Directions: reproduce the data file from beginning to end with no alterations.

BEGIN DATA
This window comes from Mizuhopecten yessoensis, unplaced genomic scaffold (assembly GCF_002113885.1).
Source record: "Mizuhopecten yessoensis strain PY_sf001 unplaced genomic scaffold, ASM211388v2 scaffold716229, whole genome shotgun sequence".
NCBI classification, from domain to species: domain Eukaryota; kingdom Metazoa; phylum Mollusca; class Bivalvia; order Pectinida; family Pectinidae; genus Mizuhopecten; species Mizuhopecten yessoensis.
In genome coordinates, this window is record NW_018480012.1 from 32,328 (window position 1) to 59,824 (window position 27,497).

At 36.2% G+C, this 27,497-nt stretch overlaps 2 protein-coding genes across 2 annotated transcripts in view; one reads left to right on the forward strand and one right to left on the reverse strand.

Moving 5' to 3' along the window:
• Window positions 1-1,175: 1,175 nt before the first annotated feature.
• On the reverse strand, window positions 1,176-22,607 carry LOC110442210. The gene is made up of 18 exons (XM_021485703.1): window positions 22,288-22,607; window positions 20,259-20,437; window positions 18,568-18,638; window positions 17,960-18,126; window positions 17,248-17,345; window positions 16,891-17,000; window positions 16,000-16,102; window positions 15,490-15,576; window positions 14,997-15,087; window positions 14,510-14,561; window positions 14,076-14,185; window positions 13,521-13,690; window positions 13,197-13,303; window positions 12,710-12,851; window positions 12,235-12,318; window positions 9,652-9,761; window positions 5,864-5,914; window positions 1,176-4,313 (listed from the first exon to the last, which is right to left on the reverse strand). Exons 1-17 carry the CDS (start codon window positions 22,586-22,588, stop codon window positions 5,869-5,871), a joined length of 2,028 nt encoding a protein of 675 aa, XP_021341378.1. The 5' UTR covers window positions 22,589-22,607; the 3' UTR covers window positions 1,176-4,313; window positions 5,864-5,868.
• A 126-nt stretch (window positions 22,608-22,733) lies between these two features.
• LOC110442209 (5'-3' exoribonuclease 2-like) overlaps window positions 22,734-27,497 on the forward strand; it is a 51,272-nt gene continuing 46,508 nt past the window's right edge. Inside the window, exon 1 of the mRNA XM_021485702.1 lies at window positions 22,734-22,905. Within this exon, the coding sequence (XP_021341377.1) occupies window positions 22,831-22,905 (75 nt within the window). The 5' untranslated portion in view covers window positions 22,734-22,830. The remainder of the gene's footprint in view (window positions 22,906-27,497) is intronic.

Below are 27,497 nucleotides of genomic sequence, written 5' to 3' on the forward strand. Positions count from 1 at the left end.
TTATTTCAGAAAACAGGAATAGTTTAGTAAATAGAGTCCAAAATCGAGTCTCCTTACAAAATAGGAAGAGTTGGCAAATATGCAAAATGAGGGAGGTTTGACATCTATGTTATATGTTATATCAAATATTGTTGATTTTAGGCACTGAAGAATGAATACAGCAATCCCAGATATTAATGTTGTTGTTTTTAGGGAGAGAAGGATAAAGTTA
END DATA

This window comes from Mizuhopecten yessoensis, unplaced genomic scaffold (assembly GCF_002113885.1).
Source record: "Mizuhopecten yessoensis strain PY_sf001 unplaced genomic scaffold, ASM211388v2 scaffold716229, whole genome shotgun sequence".
NCBI classification, from domain to species: domain Eukaryota; kingdom Metazoa; phylum Mollusca; class Bivalvia; order Pectinida; family Pectinidae; genus Mizuhopecten; species Mizuhopecten yessoensis.
In genome coordinates, this window is record NW_018480012.1 from 32,328 (window position 1) to 59,824 (window position 27,497).

At 36.2% G+C, this 27,497-nt stretch overlaps 2 protein-coding genes across 2 annotated transcripts in view; one reads left to right on the forward strand and one right to left on the reverse strand.

Moving 5' to 3' along the window:
• Window positions 1-1,175: 1,175 nt before the first annotated feature.
• On the reverse strand, window positions 1,176-22,607 carry LOC110442210. The gene is made up of 18 exons (XM_021485703.1): window positions 22,288-22,607; window positions 20,259-20,437; window positions 18,568-18,638; window positions 17,960-18,126; window positions 17,248-17,345; window positions 16,891-17,000; window positions 16,000-16,102; window positions 15,490-15,576; window positions 14,997-15,087; window positions 14,510-14,561; window positions 14,076-14,185; window positions 13,521-13,690; window positions 13,197-13,303; window positions 12,710-12,851; window positions 12,235-12,318; window positions 9,652-9,761; window positions 5,864-5,914; window positions 1,176-4,313 (listed from the first exon to the last, which is right to left on the reverse strand). Exons 1-17 carry the CDS (start codon window positions 22,586-22,588, stop codon window positions 5,869-5,871), a joined length of 2,028 nt encoding a protein of 675 aa, XP_021341378.1. The 5' UTR covers window positions 22,589-22,607; the 3' UTR covers window positions 1,176-4,313; window positions 5,864-5,868.
• A 126-nt stretch (window positions 22,608-22,733) lies between these two features.
• LOC110442209 (5'-3' exoribonuclease 2-like) overlaps window positions 22,734-27,497 on the forward strand; it is a 51,272-nt gene continuing 46,508 nt past the window's right edge. Inside the window, exon 1 of the mRNA XM_021485702.1 lies at window positions 22,734-22,905. Within this exon, the coding sequence (XP_021341377.1) occupies window positions 22,831-22,905 (75 nt within the window). The 5' untranslated portion in view covers window positions 22,734-22,830. The remainder of the gene's footprint in view (window positions 22,906-27,497) is intronic.

Below are 27,497 nucleotides of genomic sequence, written 5' to 3' on the forward strand. Positions count from 1 at the left end.
TTATTTCAGAAAACAGGAATAGTTTAGTAAATAGAGTCCAAAATCGAGTCTCCTTACAAAATAGGAAGAGTTGGCAAATATGCAAAATGAGGGAGGTTTGACATCTATGTTATATGTTATATCAAATATTGTTGATTTTAGGCACTGAAGAATGAATACAGCAATCCCAGATATTAATGTTGTTGTTTTTAGGGAGAGAAGGATAAAGTTA